This study used Vicon Nexus software to interpolate missing mark points, and the data after dot filling were imported into V3D software for human modeling (Stanley et al., 2018) (Figure 1B) and kinematic and dynamic analysis. The “start event” and “finish event” tags were defined to obtain the export kinematics and GRF data in ASCII format for further analysis in Microsoft Excel (Microsoft, Redmond, WA, United States). Z-axis (vertical data) punching force data from the force targets were analyzed using Bioware software. Analysis of lower limb data used three axes to determine the combined force, as shown in Eq. 3.


2.4.3 Statistical analysis

Relevant data were imported into SPSS (v24.0; IBM Corp. Armonk, NY, United States) for analysis, and the single-sample Kolmogorov–Smirnov test was used to determine normality. A parametric test was used for normally distributed data and a non-parametric test was used for non-normally distributed data. Data are represented herein as mean ± standard deviation. The independent sample t-test was used to compare differences in various indexes of the lead straight punch of athletes of different levels. The significance level was set at p < 0.05. The standardized effect size (Cohen’s d) was used to interpret the magnitudes of differences between the lead straight punching data. A common interpretation of effect sizes is: small (d = 0.2), medium (d = 0.5), and large (d = 0.8).

3 Results

3.1 Force target data

Six secondary indexes, namely the punch impulse, peak strength, relative strength, peak (frame) time, RFD, and movement time, were selected among the primary indexes from the force targets from lead straight punches. Four indexes showed statistically significant differences between the boxing and Sanda groups.The boxing group, compared to the Sanda group, had higher in the peak impulse (26.66 ± 5.49 N•ms vs. 20.53 ± 2.23 N•ms, Cohen’s d = 1.46, p < 0.05), in peak strength [(1,520.80 ± 420) N vs. (1,077 ± 209) N, Cohen’s d = 1.34, p < 0.5], in relative strength (21.08 ± 5.30) N•kg−1 vs. (15.69 ± 2.23) N•kg−1, Cohen’s d = 1.33, p < 0.05), in RFD (92.47 ± 27.72 N•ms−1 and 63.55 ± 9.81 N•ms−1, Cohen’s d = 1.39, p < 0.05).The other two indexes were not significantly different between the boxing and Sanda groups, namely full overall time [(43.57 ± 3.86) ms vs. (43.10 ± 3.38) ms, t = 0.26, p > 0.05] and peak time (16.51 ± 1.13) ms and (17.00 ± 2.53) ms, t = −0.414, p > 0.05; Figure 3).


FIGURE 3. (A) peak strength of straight punches for boxing and Sanda; (B) relative strength of the impulse; (C) peak force/time; (D) force and time curve of the target.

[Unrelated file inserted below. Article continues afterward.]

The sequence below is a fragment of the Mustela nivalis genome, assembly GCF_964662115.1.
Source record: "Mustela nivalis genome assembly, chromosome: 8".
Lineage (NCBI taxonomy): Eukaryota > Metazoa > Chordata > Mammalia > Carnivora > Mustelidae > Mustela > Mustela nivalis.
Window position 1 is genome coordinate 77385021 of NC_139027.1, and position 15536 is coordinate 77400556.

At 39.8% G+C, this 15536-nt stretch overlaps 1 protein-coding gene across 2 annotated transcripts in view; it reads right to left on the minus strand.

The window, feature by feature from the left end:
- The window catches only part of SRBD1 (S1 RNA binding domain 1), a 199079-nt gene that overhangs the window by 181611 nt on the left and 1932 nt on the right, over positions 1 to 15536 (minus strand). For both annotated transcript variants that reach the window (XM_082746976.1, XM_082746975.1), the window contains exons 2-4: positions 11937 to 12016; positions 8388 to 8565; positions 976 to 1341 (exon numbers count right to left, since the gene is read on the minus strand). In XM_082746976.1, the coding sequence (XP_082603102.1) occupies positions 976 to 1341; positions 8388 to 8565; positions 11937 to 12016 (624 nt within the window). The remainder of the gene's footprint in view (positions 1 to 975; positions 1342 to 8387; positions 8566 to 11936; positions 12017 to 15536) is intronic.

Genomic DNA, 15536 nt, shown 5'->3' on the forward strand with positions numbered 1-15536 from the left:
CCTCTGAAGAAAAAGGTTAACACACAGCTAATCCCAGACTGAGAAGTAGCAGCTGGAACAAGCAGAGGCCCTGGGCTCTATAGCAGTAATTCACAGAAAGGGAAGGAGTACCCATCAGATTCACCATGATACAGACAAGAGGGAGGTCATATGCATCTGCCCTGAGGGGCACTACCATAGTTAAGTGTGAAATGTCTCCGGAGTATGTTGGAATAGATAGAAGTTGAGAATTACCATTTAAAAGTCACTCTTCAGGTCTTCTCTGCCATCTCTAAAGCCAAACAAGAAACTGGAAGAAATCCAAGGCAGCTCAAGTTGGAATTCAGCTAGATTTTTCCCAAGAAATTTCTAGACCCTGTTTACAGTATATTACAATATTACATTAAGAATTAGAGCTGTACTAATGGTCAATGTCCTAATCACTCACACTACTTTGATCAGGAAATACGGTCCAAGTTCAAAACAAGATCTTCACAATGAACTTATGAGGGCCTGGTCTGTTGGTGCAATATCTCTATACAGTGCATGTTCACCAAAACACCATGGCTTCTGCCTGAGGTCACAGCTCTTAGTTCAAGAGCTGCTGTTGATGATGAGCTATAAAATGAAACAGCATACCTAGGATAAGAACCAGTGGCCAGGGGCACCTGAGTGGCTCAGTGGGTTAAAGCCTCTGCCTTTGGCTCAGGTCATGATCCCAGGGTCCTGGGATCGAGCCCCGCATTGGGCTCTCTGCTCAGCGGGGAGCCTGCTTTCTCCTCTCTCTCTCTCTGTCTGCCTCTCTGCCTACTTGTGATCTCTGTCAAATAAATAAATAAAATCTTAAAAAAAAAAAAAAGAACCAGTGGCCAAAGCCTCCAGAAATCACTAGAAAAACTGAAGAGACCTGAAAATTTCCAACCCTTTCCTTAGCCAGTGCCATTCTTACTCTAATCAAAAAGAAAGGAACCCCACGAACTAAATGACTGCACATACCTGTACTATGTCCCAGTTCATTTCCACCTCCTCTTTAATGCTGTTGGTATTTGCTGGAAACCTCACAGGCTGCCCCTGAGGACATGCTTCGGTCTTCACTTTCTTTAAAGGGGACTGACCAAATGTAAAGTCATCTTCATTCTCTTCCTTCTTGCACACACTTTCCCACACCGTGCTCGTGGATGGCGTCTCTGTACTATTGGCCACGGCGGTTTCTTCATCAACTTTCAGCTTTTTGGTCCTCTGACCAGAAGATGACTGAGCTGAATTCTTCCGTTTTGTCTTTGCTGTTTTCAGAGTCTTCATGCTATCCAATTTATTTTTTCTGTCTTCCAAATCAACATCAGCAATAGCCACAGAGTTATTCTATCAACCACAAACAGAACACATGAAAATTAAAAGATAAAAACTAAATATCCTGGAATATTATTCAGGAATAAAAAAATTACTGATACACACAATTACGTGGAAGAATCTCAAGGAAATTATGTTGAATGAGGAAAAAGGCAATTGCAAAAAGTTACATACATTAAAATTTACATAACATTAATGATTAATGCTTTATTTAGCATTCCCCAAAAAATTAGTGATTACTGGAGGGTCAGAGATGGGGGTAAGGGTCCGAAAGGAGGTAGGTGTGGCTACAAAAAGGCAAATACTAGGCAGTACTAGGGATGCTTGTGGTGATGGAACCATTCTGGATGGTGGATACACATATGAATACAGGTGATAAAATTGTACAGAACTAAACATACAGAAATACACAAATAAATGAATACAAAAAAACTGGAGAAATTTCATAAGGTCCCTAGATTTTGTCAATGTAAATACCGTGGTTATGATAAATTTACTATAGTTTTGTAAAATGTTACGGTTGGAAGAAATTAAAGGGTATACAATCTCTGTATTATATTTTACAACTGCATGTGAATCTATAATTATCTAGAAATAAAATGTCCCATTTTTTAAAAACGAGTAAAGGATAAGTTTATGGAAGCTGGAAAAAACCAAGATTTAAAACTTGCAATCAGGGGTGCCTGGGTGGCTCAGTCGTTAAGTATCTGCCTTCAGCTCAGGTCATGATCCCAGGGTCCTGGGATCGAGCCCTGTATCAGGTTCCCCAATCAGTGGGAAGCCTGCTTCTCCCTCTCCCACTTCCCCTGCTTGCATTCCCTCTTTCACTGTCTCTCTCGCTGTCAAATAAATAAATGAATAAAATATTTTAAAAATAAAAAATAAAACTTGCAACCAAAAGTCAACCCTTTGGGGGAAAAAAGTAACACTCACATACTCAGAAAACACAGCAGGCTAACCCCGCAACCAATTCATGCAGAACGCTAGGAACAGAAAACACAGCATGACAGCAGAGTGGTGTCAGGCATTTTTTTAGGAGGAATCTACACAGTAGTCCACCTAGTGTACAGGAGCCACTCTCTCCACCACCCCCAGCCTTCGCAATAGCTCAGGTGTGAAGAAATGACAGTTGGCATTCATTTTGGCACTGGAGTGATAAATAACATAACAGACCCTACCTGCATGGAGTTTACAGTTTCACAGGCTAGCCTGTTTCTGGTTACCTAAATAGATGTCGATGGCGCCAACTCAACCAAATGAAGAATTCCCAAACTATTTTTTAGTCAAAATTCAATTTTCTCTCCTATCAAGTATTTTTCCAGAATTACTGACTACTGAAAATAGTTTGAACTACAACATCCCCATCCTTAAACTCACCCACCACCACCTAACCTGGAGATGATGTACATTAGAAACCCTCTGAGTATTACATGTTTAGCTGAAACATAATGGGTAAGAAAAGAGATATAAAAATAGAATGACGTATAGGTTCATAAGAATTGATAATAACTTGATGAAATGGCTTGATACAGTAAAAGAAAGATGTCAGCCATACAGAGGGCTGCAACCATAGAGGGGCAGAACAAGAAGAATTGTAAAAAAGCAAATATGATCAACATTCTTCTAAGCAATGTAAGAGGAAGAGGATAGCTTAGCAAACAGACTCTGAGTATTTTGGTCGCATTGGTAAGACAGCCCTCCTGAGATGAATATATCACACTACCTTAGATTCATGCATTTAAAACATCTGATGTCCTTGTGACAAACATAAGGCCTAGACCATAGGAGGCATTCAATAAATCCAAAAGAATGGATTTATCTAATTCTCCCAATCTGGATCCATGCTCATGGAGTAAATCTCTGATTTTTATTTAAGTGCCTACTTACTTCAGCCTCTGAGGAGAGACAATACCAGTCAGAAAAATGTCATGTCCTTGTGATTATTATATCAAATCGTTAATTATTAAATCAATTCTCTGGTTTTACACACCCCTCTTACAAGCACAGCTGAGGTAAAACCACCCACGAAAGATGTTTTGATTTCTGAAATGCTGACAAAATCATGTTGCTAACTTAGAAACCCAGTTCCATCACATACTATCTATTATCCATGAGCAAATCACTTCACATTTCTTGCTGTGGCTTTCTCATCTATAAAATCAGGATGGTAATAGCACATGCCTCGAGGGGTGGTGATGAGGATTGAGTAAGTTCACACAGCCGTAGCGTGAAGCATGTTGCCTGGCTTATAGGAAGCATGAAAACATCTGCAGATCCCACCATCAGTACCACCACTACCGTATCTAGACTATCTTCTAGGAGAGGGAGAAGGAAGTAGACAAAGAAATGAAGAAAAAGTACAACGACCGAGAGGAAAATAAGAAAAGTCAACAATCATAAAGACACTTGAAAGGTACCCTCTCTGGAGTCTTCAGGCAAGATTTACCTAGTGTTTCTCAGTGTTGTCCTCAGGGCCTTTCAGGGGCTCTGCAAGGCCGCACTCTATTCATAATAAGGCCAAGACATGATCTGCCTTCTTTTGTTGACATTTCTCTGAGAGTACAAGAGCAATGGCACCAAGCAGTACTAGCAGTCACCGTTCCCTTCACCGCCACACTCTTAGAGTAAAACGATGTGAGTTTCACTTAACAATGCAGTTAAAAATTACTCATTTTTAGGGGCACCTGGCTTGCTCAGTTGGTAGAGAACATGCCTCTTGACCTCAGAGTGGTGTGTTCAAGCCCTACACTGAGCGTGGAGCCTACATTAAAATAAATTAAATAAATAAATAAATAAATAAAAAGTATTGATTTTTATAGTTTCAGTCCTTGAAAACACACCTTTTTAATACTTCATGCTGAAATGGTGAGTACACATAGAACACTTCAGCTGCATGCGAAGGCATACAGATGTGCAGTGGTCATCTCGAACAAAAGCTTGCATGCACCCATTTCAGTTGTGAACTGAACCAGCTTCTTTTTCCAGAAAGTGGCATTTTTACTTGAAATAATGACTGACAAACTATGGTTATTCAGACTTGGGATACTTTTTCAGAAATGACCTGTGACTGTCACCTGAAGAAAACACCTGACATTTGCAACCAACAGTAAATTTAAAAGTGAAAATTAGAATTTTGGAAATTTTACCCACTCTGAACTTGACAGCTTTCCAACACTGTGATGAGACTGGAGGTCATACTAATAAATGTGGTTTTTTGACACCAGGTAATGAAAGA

3.2 Punch velocity index

The peak punch velocity index of the lead straight punch showed significant differences between the boxing and Sanda groups (7.31 ± 0.42 vs. 6.38 ± 0.41 m•s−1, t = 4.546, Cohen’s d = 2.23, p < 0.001); contact punch velocity (5.63 ± 0.584 vs. 4.95 ± 0.47 m•s−1, t = 2.624, Cohen’s d = 1.22, p < 0.05). In terms of the velocity decay rate, the decay rate fluctuation amplitude of the boxing group was not significantly different from that of the Sanda group (23.05 ± 4.3 vs. 22.38 ± 4.8, t = 0.295, p > 0.05). (Figure 4).


FIGURE 4. (A) punching velocity and contact velocity of straight punches for boxing and Sanda; (B) percentage decay of punching velocity.

3.3 Bilateral lower limb strength indexes

Five indexes were calculated from the data from the lower limb dynamometers (start-up strength): peak strength, peak strength/body mass, time of peak force, RFD index, and RFD/body mass. The five front-leg start-up strength indexes differed statistically between the boxing and Sanda groups. The boxing group, compared to the Sanda group, had higher peak strength/body mass (12.46 ± 3.48 N•kg−1 vs. 13.42 ± 2.53 N•kg−1, p > 0.05), RFD index (13.67 ± 2.98 N•ms−1 vs. 9.17 ± 3.13 N•ms−1, t = 2.977, Cohen’s d = 1.48, p < 0.05), RFD/body mass (19.18 ± 5.2% N•ms−1kg vs. 13.2 ± 3.1% N•ms−1•kg−1, Cohen’s d = 2.33, p < 0.05). The boxing group showed shorter time of peak force than the Sanda group (198.75 ± 33.34 ms vs. 301.43 ± 93 ms, Cohen’s d = −1.47, p < 0.05). Among the five start-up strength indexes for the back legs, three were not statistically different between the two groups, namely peak strength/body mass (16.909 ± 1.801 N•kg−1 vs. 15.61 ± 0.65 N•kg−1, t = 1.811, p > 0.05), RFD/body mass (7.8 ± 3.4% N•ms−1•kg−1 vs. 8.1 ± 2.0% N•ms−1•kg−1, p > 0.05), and back leg time to peak (224.29 ± 59.68 ms vs. 206.00 ± 62.21 ms, p > 0.05). Full time is no significantly difference (432.86 ± 62.90 ms vs. 439.00 ± 50.87 ms, p > 0.05). Front leg time of peak force is significantly difference (66.71 ± 17.71 ms vs. 106.00 ± 28.63 ms, t = −3.510, Cohen’s d = −1.65, p < 0.05). RFD index is also significantly difference (5.63 ± 2.39 N•ms−1 vs. 5.49 ± 1.34 N•ms−1, Cohen’s d = −1.47, p < 0.05). Overall, the RFD index of the front leg differed significantly between the boxing and Sanda groups, and the differences in the strength of the front leg were only shown in individual indexes (Figure 5).